Second Circuit Overrules Limitation on Insider Trading Liability Established in US v. Newman |

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Second Circuit Overrules Limitation on Insider Trading Liability Established in US v. Newman


Last week, a divided panel of the US Court of Appeals for the Second Circuit issued another in a series of important insider trading decisions regarding the personal benefit requirement in the context of gifting confidential information, sustaining the conviction of Mathew Martoma, a former portfolio manager. In doing so, the panel expressly overruled a significant aspect of the Court’s 2014 decision in United States v. Newman, holding that a “meaningfully close personal relationship” was no longer required, at least in the Second Circuit, to prove both civil and criminal insider trading when a tipper makes a gift of material, non-public information. Under the panel’s ruling, the personal benefit requirement may be satisfied whenever an insider discloses material, non-public information with the expectation that the recipient will trade on it and the disclosure resembles a gift of trading profits from the insider to the recipient — even if the recipient is not a friend or relative. This holding drew a sharp rebuke from one of the judges on the panel, who both challenged the majority’s reasoning and criticised the panel for overruling a decision of an earlier panel without convening an en banc session of the full Court.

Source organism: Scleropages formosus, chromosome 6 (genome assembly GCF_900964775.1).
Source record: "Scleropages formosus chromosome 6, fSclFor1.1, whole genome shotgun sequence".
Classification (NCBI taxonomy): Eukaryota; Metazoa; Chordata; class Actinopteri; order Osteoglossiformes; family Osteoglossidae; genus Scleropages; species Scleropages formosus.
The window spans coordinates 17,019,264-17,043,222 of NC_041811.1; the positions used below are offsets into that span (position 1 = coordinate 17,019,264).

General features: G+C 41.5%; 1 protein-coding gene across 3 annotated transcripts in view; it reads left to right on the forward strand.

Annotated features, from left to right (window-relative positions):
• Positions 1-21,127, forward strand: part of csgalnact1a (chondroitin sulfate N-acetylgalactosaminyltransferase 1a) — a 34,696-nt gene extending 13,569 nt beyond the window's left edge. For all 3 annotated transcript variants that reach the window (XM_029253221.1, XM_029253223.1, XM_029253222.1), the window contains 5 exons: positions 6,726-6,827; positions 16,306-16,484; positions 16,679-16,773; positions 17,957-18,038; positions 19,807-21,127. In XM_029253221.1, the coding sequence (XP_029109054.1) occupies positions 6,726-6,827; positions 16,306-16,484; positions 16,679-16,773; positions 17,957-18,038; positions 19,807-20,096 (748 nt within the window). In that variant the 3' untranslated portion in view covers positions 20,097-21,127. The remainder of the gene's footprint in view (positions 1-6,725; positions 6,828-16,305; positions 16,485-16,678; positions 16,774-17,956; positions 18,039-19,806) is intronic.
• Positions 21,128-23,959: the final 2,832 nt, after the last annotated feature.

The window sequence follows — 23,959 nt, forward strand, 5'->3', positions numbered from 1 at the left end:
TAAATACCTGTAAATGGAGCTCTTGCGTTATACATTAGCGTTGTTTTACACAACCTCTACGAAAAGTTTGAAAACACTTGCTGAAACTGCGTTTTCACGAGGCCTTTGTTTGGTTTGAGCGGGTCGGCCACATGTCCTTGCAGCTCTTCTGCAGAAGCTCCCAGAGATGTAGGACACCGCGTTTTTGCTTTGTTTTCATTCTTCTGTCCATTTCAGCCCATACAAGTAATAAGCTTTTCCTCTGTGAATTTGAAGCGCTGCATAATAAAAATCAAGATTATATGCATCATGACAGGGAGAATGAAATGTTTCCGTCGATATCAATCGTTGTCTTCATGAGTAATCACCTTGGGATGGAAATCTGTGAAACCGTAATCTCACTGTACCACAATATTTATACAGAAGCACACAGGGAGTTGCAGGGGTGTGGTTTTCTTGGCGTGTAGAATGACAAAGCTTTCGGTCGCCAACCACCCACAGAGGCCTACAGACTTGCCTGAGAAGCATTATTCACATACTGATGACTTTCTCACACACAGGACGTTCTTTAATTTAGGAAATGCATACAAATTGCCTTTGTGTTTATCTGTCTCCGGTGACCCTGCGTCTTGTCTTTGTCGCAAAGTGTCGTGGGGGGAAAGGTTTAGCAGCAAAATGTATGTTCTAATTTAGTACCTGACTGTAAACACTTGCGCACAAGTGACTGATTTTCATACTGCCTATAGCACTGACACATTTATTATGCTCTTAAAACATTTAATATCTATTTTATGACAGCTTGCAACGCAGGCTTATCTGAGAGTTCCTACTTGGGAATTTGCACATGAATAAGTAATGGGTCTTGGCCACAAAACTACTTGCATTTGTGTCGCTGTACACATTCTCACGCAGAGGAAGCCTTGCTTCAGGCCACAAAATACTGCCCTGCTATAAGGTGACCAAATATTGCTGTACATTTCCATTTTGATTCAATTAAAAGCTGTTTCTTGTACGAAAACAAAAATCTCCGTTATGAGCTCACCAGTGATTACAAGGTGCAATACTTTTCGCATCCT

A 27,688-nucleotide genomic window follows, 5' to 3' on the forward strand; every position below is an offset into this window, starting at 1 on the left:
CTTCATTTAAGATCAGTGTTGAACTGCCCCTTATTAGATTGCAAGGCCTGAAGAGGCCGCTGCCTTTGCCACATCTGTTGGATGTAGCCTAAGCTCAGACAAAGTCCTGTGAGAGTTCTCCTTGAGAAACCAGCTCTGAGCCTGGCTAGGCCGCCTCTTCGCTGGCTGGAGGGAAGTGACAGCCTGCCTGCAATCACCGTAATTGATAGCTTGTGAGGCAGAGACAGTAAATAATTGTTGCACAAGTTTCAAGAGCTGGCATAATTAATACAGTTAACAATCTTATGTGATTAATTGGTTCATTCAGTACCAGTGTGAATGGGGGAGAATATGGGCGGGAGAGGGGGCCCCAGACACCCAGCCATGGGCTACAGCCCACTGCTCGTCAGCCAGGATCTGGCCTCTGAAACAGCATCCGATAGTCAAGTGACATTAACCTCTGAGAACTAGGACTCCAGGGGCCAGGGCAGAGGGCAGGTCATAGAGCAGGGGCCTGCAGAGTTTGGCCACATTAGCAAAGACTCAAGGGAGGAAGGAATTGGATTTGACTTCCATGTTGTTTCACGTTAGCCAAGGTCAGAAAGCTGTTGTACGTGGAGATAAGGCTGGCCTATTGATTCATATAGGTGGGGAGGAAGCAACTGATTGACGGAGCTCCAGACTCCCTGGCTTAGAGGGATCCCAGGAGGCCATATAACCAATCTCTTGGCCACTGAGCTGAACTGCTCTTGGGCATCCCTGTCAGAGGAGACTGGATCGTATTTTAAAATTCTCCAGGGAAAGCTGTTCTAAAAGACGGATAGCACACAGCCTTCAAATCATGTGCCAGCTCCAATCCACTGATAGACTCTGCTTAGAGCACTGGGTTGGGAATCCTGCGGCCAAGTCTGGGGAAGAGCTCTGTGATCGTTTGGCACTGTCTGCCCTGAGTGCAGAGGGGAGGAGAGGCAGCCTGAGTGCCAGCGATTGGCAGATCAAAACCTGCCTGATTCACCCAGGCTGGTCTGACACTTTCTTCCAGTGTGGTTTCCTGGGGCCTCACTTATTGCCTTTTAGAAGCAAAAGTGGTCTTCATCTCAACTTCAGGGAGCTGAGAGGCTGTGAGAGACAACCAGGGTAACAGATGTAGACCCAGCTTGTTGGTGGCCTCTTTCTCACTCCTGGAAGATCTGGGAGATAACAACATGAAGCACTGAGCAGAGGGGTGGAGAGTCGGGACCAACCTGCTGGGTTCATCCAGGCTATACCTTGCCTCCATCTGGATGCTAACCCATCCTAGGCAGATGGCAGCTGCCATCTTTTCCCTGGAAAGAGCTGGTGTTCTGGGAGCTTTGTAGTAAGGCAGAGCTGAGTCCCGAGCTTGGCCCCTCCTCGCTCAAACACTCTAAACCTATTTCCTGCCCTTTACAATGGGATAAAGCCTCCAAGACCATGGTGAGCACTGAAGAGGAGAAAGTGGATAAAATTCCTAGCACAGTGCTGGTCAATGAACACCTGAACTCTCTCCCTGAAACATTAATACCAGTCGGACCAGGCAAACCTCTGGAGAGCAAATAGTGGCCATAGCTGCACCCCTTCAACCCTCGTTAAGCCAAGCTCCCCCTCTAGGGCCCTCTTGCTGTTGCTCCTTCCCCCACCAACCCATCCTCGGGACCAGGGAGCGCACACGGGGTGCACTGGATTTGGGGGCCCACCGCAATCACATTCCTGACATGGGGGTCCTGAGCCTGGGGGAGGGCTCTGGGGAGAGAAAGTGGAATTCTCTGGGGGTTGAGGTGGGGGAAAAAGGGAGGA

Notably, even though the Martoma decision abrogated a significant gloss on the personal benefit requirement that limited the reach of insider trading laws in the Second Circuit, the decision left standing an equally important limiting aspect of Newman, namely that to prove insider trading the government still must establish that the tippee knew (or consciously avoided knowledge) that the tipper disclosed the inside information in order to obtain a personal benefit. That aspect of Newman remains a critical limitation on insider trading liability, particularly for remote tippees who, unlike immediate tippees, may not know of the tipper’s personal benefit.

The Court also emphasised that not every disclosure of inside information will result in insider trading liability; instead, only disclosures of such information that are made with the intent that the tippee will trade on the basis of that information (i.e., the functional equivalent of a gift of cash derived from illicit trading) will satisfy the personal benefit requirement. The shift in focus to the tipper’s intent, as opposed to the nature of the relationship between tipper and tippee, should still serve to meaningfully limit insider trading liability in the business context in which these issues typically arise. In the usual case, the government will likely be hard-pressed to demonstrate that the tipper’s purpose was to make a gift of trading profits to someone who was not a friend or the source of a pecuniary or other tangible benefit.

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